Q. How do I care for witch hazel?
Witch hazel's botanical name is Hamamelis. It is quite an adaptable plant in the landscape, with the minimal requirements of well-drained, preferably acid, soils and full sun to partial shade. They will not tolerate clay soil. Hamamelis flowers on old wood, beginning in fall through late winter depending on what species is growing.It is known for its fragrant, off-season flowers and fall leaf color. Grown against the dark backdrop of a hedge or wall, the delicate flowers and spindly branch system are shown to their best advantage.
The common witch hazel is Hamamelis virginiana, a wonderful native plant found in the wild as an understory plant, in moist soils, along stream banks. Hardy to Zone 3, it is also found on drier hillsides and mountainsides. It forms a large, multi-stemmed shrub or a small tree, with several spreading, crooked, gray-brown branches. The leaves turn a handsome yellow in fall. Fragrant yellow flowers appear relatively early for the genus, from October to as late as December. Unfortunately, fall foliage color develops as the flowers open, so much of the floral display may be lost.This witch hazel is the plant harvested and its extract distilled for the common astringent.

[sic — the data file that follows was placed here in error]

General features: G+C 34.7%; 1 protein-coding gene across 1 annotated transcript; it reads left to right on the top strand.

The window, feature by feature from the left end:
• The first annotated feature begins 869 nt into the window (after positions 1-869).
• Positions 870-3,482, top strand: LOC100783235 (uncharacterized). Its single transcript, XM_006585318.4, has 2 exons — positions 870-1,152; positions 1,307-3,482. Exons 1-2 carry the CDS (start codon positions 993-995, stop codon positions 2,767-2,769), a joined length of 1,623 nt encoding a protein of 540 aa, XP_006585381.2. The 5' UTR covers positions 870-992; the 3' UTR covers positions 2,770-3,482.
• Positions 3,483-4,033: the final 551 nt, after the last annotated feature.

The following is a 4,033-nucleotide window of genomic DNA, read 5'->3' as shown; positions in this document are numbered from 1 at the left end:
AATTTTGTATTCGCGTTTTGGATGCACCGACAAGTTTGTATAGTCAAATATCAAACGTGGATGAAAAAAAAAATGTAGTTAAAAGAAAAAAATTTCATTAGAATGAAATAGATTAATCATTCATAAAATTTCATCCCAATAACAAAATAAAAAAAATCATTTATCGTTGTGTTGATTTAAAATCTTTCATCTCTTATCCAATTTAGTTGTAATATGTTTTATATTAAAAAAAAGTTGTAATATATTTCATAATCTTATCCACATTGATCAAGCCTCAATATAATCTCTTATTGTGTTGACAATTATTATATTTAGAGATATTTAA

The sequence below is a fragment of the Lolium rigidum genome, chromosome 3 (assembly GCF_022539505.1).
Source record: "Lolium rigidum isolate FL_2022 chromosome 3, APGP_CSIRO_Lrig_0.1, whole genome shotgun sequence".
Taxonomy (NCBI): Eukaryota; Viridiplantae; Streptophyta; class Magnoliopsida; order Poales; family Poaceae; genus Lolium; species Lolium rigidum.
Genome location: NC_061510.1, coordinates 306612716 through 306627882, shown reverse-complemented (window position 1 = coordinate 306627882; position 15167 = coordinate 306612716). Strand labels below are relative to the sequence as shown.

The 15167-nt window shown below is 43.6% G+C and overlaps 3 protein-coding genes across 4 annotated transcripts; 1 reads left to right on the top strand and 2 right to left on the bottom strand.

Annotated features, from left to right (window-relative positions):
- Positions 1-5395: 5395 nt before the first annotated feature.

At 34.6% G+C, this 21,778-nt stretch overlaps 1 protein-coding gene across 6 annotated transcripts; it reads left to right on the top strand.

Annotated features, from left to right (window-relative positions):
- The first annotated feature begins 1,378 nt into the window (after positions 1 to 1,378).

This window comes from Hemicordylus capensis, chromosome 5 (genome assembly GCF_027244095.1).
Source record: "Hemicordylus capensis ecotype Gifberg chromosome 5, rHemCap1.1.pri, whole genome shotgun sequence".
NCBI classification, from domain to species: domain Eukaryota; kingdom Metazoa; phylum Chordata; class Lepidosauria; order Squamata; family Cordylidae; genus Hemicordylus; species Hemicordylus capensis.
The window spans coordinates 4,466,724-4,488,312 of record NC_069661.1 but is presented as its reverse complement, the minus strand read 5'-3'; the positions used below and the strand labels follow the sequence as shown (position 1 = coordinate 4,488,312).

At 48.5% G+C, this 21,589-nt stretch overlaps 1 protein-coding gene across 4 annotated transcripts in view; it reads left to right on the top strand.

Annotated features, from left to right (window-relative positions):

Hamamelis mollis (Chinese witch hazel) is a massive species, growing as a deciduous shrub of up to 12 feet tall and 12 feet wide with fragrant yellow to red flowers. Hamamelis vernalis (vernal witch hazel) is native to the Ozark Mountains and reknowned for its fragrance. It is mounded-rounded, often suckering and colonizing. Its leaves turn rich butter-yellow to golden yellow in autumn. Hamamelis japonica, Japanese witch hazel, can not tolerate the conditions of a northeastern winter but it has been crossed with Hamamelis virginiana to create Hamamelis x intermedia, hybrids with excellent garden potential, compact size, greater flower color variety and good fall leaf color.
Hope this helps.
Courtesy of the NYBG Plant Information Service